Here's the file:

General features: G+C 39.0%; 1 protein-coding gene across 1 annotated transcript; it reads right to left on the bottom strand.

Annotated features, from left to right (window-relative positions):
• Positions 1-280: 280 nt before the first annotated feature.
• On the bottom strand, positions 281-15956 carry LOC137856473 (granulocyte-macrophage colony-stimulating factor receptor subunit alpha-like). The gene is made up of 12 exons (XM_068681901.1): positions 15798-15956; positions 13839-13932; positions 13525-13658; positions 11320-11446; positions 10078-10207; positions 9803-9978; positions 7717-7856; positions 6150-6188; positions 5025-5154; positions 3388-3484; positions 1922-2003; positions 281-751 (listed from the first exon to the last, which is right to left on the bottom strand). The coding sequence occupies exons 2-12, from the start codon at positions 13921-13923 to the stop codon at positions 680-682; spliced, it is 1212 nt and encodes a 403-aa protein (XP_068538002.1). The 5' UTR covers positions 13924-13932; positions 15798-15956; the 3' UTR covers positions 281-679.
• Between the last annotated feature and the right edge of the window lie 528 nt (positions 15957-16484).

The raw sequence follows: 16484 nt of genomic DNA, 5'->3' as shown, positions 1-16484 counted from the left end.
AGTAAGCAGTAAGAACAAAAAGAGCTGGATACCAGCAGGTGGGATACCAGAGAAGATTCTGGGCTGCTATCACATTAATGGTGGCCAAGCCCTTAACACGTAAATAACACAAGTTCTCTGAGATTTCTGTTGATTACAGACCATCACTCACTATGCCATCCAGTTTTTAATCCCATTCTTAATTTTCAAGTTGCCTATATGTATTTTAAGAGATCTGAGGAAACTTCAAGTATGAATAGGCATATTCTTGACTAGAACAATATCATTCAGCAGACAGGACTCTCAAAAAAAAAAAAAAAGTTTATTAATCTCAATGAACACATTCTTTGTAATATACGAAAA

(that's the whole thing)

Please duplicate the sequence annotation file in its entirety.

General features: G+C 39.0%; 1 protein-coding gene across 1 annotated transcript; it reads right to left on the bottom strand.

Annotated features, from left to right (window-relative positions):
• Positions 1-280: 280 nt before the first annotated feature.
• On the bottom strand, positions 281-15956 carry LOC137856473 (granulocyte-macrophage colony-stimulating factor receptor subunit alpha-like). The gene is made up of 12 exons (XM_068681901.1): positions 15798-15956; positions 13839-13932; positions 13525-13658; positions 11320-11446; positions 10078-10207; positions 9803-9978; positions 7717-7856; positions 6150-6188; positions 5025-5154; positions 3388-3484; positions 1922-2003; positions 281-751 (listed from the first exon to the last, which is right to left on the bottom strand). The coding sequence occupies exons 2-12, from the start codon at positions 13921-13923 to the stop codon at positions 680-682; spliced, it is 1212 nt and encodes a 403-aa protein (XP_068538002.1). The 5' UTR covers positions 13924-13932; positions 15798-15956; the 3' UTR covers positions 281-679.
• Between the last annotated feature and the right edge of the window lie 528 nt (positions 15957-16484).

The raw sequence follows: 16484 nt of genomic DNA, 5'->3' as shown, positions 1-16484 counted from the left end.
AGTAAGCAGTAAGAACAAAAAGAGCTGGATACCAGCAGGTGGGATACCAGAGAAGATTCTGGGCTGCTATCACATTAATGGTGGCCAAGCCCTTAACACGTAAATAACACAAGTTCTCTGAGATTTCTGTTGATTACAGACCATCACTCACTATGCCATCCAGTTTTTAATCCCATTCTTAATTTTCAAGTTGCCTATATGTATTTTAAGAGATCTGAGGAAACTTCAAGTATGAATAGGCATATTCTTGACTAGAACAATATCATTCAGCAGACAGGACTCTCAAAAAAAAAAAAAAAGTTTATTAATCTCAATGAACACATTCTTTGTAATATACGAAAA